The Scottish government was accused of “covering up” its private fears that it would struggle to pay its bills if next year’s referendum produces a vote in favour of breaking away from the United Kingdom.
Fresh acrimony was injected into the independence campaign after the leak of a paper by John Swinney, the SNP finance minister, which warned colleagues that the nation’s finances – and its ability to afford pensions and public services - would be imperilled by fluctuating oil prices and the cost of an ageing population.
He said the cost of collecting taxes would soar and defence spending would have to be trimmed if Scotland went it alone.
Mr Swinney said: “Demographic pressures will increase the demand for existing public services, particularly but not exclusively in health. Spending on state pensions and public sector pensions is also driven by demographics and is set to rise.”
He raised his concerns over an independent Scotland’s finances in a paper written to Alex Salmond, the First Minister, and other senior SNP figures. It was leaked to the Better Together campaign which opposes independence.
A Scottish Government spokesman said the report demonstrated the depth and detail of its planning for independence, but added: “The document is now around a year old and has since been overtaken by events.”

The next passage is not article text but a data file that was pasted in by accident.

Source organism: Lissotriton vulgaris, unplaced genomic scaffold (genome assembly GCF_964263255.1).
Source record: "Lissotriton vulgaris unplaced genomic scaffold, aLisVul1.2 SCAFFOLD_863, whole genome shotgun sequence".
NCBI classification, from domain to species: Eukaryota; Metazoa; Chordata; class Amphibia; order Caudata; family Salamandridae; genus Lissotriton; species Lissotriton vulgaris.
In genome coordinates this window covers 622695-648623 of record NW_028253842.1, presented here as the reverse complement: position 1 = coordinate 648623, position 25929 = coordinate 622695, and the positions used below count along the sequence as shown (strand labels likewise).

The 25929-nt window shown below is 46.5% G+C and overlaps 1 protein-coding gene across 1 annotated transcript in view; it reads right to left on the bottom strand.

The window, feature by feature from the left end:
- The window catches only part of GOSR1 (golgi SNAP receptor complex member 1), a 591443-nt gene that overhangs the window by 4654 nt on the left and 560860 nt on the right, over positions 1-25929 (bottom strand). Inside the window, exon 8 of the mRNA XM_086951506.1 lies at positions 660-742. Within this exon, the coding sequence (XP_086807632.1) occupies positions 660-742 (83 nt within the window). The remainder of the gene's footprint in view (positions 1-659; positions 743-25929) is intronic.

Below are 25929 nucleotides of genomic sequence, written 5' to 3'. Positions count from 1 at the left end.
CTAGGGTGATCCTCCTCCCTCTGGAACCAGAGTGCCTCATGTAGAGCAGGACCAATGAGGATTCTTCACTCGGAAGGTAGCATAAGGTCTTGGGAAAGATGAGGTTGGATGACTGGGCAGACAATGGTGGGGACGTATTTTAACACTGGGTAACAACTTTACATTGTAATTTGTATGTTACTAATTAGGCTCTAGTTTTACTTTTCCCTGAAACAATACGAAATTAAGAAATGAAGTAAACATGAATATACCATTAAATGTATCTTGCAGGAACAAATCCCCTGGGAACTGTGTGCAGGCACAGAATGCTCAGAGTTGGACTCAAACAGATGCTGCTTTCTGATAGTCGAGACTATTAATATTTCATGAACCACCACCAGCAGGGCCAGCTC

But Michael Moore, the Scottish Secretary, told The Independent: “It’s no good worrying about these issues behind closed doors but then covering up the concerns in public.”
He added: “People in Scotland have a right to know what would be the impact on their daily lives if Scotland were to leave the UK family.”
Alistair Darling, the former Chancellor who chairs Better Together, said the document was a ‘hammer blow’ to the economic credibility of independence. He said: “In public they tell us oil will pay for everything, but in private they know it won’t. Be it on pensions, public sector jobs or benefits, the nationalists have been caught saying one thing, but planning another.”
Last year a row blew up over claims by Mr Salmond that legal advice supported his argument that Scotland would be an automatic member of the European Union if it pulled out of the UK.
However, his deputy, Nicola Sturgeon, later conceded there had been no specific guidance from Scottish law officers on the subject and the European Commission cast doubt on whether EU membership could be transferred.
The independence battle has intensified in recent months and the Coalition Government is to release a series of detailed policy papers making the case against independence.
Mr Salmond set out plans to declare independence in March 2016 in the event of a vote in autumn 2014 in favour of separation.